Hadush, Samson Yemane; De Jonghe, Cedric; Belmans, Ronnie (2015)
An efficient cross-border investment and well-designed markets and regulatory instruments are crucial prerequisites to the creation of a fully functional European internal electricity market. One of the prominent regulatory measures taken to speed up the creation of the internal market was to abolish tariff pancaking by replacing cross-border tariffs with an Inter-Transmission System Operators Compensation (ITC) mechanism through which transmission system operators (TSOs) can compensate each other. In this study, the implication of introducing such mechanism on the cross-border investment outcome is explored. The results indicate that the current ITC mechanism is loosely linked to the cross-border investment decisions of TSOs. In addition, the study concludes that factors such as the ITC fund size and the number of participating TSOs can influence the investment outcome.
Traditional analysis of distribution network tariff design assumes a lack of alternatives to grid connection for the fulfilment of consumers' electricity needs. This is radically changing with breakthroughs in two technologies: (1) Photovoltaics (PV) enable domestic and commercial consumers to self-produce energy; (2) Batteries allow consumers and self-producers to gain control over their grid energy and capacity parameters. Contributing to the state of the art, the grid cost recovery problem for the Distribution System Operator (DSO) is modelled as a non-cooperative game between consumers. In this game, the availability and costs of the two named technologies strategically interact with tariff structures. Four states of the world for user's access to technologies are distinguished and three tariff structures are evaluated. The assessed distribution network tariff structures are: energy volumetric charges with net-metering, energy volumetric charges for both injection and withdrawal, and capacity-based charges. Results show that in a state of the world with new technology choices for grid users both efficiency and equity issues can arise when distribution network charges are ill-designed.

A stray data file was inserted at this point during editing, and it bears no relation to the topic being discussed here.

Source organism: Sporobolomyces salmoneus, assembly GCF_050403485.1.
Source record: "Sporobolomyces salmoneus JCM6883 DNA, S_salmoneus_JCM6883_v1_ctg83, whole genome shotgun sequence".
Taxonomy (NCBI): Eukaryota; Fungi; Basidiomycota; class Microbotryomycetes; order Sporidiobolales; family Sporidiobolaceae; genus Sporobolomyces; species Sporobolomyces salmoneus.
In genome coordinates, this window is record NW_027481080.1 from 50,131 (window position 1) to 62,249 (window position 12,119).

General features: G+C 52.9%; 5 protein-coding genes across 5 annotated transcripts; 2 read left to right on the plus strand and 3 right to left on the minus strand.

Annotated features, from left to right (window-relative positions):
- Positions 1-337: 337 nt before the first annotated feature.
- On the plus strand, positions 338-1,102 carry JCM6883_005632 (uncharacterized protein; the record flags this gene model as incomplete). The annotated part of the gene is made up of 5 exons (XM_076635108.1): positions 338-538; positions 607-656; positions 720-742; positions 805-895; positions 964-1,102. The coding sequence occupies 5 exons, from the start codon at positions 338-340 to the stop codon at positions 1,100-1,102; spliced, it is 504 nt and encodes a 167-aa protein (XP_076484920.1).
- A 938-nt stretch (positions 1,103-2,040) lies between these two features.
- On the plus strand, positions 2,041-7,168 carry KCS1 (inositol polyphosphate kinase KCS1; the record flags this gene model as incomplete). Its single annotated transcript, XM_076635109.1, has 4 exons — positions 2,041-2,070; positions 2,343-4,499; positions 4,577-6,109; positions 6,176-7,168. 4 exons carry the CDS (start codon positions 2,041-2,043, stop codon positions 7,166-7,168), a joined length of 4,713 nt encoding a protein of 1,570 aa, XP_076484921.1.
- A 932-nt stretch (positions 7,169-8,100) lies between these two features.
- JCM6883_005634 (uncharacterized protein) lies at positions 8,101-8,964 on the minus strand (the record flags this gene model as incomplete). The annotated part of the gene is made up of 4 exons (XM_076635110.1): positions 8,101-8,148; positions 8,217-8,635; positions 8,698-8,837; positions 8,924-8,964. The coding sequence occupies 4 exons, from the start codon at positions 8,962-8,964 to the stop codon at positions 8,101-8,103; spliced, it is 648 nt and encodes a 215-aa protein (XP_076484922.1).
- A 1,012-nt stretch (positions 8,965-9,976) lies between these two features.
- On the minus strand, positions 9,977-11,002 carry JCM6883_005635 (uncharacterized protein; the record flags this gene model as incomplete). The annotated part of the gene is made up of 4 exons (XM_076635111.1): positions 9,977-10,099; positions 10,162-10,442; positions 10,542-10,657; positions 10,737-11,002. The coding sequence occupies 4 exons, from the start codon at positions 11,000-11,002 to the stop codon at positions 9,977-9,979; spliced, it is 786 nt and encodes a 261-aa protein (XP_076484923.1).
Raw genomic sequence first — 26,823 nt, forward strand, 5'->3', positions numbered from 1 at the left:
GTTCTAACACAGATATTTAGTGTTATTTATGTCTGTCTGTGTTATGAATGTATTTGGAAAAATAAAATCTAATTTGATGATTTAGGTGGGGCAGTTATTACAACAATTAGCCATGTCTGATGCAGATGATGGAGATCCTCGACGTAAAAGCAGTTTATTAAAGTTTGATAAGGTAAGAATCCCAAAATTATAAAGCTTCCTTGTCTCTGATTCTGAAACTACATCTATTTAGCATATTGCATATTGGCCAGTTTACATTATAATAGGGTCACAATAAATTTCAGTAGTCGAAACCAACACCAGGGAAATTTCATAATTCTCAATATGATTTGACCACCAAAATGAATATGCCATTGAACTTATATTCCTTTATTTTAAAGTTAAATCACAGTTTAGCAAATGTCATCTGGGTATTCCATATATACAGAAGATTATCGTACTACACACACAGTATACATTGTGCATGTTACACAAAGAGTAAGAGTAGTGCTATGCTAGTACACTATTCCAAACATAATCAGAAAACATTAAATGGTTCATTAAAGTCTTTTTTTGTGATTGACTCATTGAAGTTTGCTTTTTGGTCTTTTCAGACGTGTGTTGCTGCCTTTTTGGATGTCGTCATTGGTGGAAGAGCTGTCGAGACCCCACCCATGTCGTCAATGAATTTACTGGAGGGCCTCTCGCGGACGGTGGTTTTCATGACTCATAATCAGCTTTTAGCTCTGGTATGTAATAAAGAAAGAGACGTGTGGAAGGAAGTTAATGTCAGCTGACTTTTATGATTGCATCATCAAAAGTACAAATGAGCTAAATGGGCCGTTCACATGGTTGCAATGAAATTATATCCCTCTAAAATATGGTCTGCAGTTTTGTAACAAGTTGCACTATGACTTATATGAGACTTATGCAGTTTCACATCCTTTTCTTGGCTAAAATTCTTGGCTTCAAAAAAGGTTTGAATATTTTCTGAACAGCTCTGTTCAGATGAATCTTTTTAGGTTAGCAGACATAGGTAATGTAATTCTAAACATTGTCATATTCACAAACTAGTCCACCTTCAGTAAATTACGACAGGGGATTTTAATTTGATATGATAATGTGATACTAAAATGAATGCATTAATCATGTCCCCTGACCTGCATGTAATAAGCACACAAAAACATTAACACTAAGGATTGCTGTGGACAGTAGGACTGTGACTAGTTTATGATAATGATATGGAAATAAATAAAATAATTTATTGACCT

Nowadays, the European electricity systems are evolving towards a generation mix that is more decentralised, less predictable and less flexible to operate. In this context, additional flexibility is expected to be provided by the demand side. Thus, how to engage consumers to participate in demand response is becoming a pressing issue. In this paper, we provide an analytical framework to assess consumers' potential and willingness to participate in active demand response from a contract perspective. On that basis, we present policy recommendations to empower and protect consumers in their shift to active demand response participants.
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